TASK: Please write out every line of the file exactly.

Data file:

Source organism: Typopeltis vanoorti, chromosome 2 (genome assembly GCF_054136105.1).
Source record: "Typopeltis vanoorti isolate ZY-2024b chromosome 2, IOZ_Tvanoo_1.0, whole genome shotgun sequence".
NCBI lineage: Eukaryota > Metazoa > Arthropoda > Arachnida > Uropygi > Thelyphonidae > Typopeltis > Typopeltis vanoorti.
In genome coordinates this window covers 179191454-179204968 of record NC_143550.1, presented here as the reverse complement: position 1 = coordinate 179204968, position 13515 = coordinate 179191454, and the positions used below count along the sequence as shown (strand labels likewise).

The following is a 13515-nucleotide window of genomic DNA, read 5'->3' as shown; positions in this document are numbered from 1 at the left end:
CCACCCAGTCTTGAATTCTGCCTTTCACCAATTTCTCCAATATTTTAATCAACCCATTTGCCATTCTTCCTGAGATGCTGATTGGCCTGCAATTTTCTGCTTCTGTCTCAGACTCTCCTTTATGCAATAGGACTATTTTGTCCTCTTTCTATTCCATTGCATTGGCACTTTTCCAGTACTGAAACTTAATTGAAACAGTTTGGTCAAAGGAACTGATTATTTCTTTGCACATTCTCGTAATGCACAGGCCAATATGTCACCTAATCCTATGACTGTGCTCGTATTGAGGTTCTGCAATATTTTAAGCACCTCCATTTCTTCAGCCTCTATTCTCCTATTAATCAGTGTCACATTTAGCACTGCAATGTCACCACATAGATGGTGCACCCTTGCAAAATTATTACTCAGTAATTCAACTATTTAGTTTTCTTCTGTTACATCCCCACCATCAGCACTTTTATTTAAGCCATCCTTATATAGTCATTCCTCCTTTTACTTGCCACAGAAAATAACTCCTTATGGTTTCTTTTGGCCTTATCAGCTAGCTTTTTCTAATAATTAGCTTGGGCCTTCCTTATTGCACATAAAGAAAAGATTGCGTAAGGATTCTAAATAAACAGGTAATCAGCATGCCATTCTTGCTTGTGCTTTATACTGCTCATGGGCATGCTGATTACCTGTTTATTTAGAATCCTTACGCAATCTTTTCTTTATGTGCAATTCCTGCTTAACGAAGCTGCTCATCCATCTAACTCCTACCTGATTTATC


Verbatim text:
Source organism: Typopeltis vanoorti, chromosome 2 (genome assembly GCF_054136105.1).
Source record: "Typopeltis vanoorti isolate ZY-2024b chromosome 2, IOZ_Tvanoo_1.0, whole genome shotgun sequence".
NCBI lineage: Eukaryota > Metazoa > Arthropoda > Arachnida > Uropygi > Thelyphonidae > Typopeltis > Typopeltis vanoorti.
In genome coordinates this window covers 179191454-179204968 of record NC_143550.1, presented here as the reverse complement: position 1 = coordinate 179204968, position 13515 = coordinate 179191454, and the positions used below count along the sequence as shown (strand labels likewise).

The following is a 13515-nucleotide window of genomic DNA, read 5'->3' as shown; positions in this document are numbered from 1 at the left end:
CCACCCAGTCTTGAATTCTGCCTTTCACCAATTTCTCCAATATTTTAATCAACCCATTTGCCATTCTTCCTGAGATGCTGATTGGCCTGCAATTTTCTGCTTCTGTCTCAGACTCTCCTTTATGCAATAGGACTATTTTGTCCTCTTTCTATTCCATTGCATTGGCACTTTTCCAGTACTGAAACTTAATTGAAACAGTTTGGTCAAAGGAACTGATTATTTCTTTGCACATTCTCGTAATGCACAGGCCAATATGTCACCTAATCCTATGACTGTGCTCGTATTGAGGTTCTGCAATATTTTAAGCACCTCCATTTCTTCAGCCTCTATTCTCCTATTAATCAGTGTCACATTTAGCACTGCAATGTCACCACATAGATGGTGCACCCTTGCAAAATTATTACTCAGTAATTCAACTATTTAGTTTTCTTCTGTTACATCCCCACCATCAGCACTTTTATTTAAGCCATCCTTATATAGTCATTCCTCCTTTTACTTGCCACAGAAAATAACTCCTTATGGTTTCTTTTGGCCTTATCAGCTAGCTTTTTCTAATAATTAGCTTGGGCCTTCCTTATTGCACATAAAGAAAAGATTGCGTAAGGATTCTAAATAAACAGGTAATCAGCATGCCATTCTTGCTTGTGCTTTATACTGCTCATGGGCATGCTGATTACCTGTTTATTTAGAATCCTTACGCAATCTTTTCTTTATGTGCAATTCCTGCTTAACGAAGCTGCTCATCCATCTAACTCCTACCTGATTTATC